If you receive a trademark-related solicitation that you believe is deceptive, you may file an on-line consumer complaint with the Federal Trade Commission (“FTC”), at  Although the FTC does not resolve individual consumer complaints, it may institute, as the nation’s consumer protection agency, investigations and prosecutions based on widespread complaints about particular companies or business practices.  

If you have received a communication that you believe is misleading, the USPTO encourages you to e-mail us at  When notifying us, please also:

  1. Include a copy of the communication (including the envelope it came in) if available;
  2. Indicate whether the recipient thought the communication was an official U.S. government communication or had to ask an attorney or the USPTO whether it was legitimate;
  3. Indicate whether fees were mistakenly paid in response to the communication and, if so, provide a copy of the cancelled check.  Please also specify what services, if any, were provided in exchange for the payment made.

The following are examples of just some of the non-USPTO solicitations about which we have received complaints within the past several months.  None of these are official U.S. government or international governmental notices.  Please click on the name below if you wish to see an image of that entity’s solicitation.

United States Trademark Registration Office

Patent & Trademark Agency

Trademark Registration and Monitoring Office

United States Trademark Maintenance Service

U.S. Trademark Compliance Service



TM Collection

TM Edition

Patent Trademark Register

Register of International Patents and Trademarks

Trademark Renewal Service

Trademark Safeguard – Trademark Monitoring Service

New Patent Fees – Effective October 5, 2012

The USPTO has announced the new patent and trademark fee schedule effective October 5, 2012.  Below is a listing of common USPTO patent fees currently being paid and the fees effective October 5, 2012.

Fee Type

Current Fee

New Fee

Provisional Filing Fee



Utility Filing Fee



Utility Search Fee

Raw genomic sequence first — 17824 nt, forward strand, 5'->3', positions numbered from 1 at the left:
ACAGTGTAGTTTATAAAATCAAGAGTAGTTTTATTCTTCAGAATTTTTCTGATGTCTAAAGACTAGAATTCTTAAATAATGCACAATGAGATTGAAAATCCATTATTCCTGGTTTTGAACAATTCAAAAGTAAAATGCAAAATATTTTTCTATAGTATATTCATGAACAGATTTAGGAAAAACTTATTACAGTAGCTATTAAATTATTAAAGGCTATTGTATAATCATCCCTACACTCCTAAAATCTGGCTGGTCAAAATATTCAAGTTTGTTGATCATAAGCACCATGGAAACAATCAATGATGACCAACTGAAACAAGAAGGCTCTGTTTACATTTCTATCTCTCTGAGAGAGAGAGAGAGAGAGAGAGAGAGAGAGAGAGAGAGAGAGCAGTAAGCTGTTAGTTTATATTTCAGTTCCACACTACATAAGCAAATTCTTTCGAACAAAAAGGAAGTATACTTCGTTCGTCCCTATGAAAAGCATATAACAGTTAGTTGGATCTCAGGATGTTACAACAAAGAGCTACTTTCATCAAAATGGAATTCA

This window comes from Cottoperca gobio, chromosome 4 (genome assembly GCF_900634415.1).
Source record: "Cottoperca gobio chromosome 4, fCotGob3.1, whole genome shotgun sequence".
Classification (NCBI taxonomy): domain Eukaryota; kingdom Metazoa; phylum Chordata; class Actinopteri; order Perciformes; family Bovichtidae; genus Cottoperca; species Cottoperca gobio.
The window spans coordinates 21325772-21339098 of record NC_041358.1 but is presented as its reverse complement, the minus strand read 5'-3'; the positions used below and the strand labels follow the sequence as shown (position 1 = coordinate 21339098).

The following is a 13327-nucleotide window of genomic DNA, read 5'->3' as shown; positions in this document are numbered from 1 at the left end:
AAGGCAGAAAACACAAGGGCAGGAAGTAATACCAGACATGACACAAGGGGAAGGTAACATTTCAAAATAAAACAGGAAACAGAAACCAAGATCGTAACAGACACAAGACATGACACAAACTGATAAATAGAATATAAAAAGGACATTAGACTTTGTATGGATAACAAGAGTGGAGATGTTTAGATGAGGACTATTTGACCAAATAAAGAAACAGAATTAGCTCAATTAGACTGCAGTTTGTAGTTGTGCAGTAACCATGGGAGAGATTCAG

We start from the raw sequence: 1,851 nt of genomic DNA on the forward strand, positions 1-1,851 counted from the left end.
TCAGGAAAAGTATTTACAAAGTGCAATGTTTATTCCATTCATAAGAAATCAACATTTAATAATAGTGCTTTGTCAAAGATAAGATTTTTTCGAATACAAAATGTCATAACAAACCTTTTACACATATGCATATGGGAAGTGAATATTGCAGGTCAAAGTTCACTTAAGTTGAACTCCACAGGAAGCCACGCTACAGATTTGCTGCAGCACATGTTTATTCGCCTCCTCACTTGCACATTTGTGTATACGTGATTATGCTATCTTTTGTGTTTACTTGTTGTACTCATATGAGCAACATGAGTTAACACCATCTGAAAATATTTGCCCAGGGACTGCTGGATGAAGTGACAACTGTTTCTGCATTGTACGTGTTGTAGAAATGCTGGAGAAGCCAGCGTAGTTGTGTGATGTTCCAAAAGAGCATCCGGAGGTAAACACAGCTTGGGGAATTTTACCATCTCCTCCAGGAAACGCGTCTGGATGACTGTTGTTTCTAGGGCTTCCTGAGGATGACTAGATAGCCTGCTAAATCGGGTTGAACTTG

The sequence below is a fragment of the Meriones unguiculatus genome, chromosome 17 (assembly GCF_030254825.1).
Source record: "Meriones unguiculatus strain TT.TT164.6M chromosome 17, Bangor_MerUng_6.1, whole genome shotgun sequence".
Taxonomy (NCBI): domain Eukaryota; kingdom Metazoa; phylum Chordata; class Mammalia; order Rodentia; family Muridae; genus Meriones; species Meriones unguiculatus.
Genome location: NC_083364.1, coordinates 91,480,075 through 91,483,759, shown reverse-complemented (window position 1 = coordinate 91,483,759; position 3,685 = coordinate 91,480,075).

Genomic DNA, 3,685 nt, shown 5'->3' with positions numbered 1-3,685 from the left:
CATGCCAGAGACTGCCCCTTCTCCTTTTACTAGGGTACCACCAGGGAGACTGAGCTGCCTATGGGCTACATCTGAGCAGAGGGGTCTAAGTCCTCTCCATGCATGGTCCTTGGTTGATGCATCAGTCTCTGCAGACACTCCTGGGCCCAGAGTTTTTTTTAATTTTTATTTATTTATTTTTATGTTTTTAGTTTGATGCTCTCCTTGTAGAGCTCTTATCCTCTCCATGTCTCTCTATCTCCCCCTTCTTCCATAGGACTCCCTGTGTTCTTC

Utility Exam Fee



1 Month Extension



2 Month Extension



3 Month Extension






Terminal Disclaimer



Issue Fee



1st Maintenance Fee



2nd Maintenance Fee



3rd Maintenance Fee



Third-Parties Can Now Submit Prior Art Documents to USPTO

Effective September 16, 2012 under the AIA, third-parties can now submit prior art documents for a pending patent application at the USPTO.  35 U.S.C. 122(e) specifies the following for third-party prior art submissions:


(1) IN GENERAL.–Any third party may submit for consideration and inclusion in the record of a patent application, any patent, published patent application, or other printed publication of potential relevance to the examination of the application, if such submission is made in writing before the earlier of–

     (A) the date a notice of allowance under section 151 is given or mailed in the application for patent; or

     (B) THE LATER OF.–

          (i) 6 months after the date on which the application for patent is first published under section 122 by the Office, or

          (ii) the date of the first rejection under section 132 of any claim by the examiner during the examination of the application for patent.

(2) OTHER REQUIREMENTS.–Any submission under paragraph (1) shall–

     (A) set forth a concise description of the asserted relevance of each submitted document;

     (B) be accompanied by such fee as the Director may prescribe; and

     (C) include a statement by the person making such submission affirming that the submission was made in compliance with this section.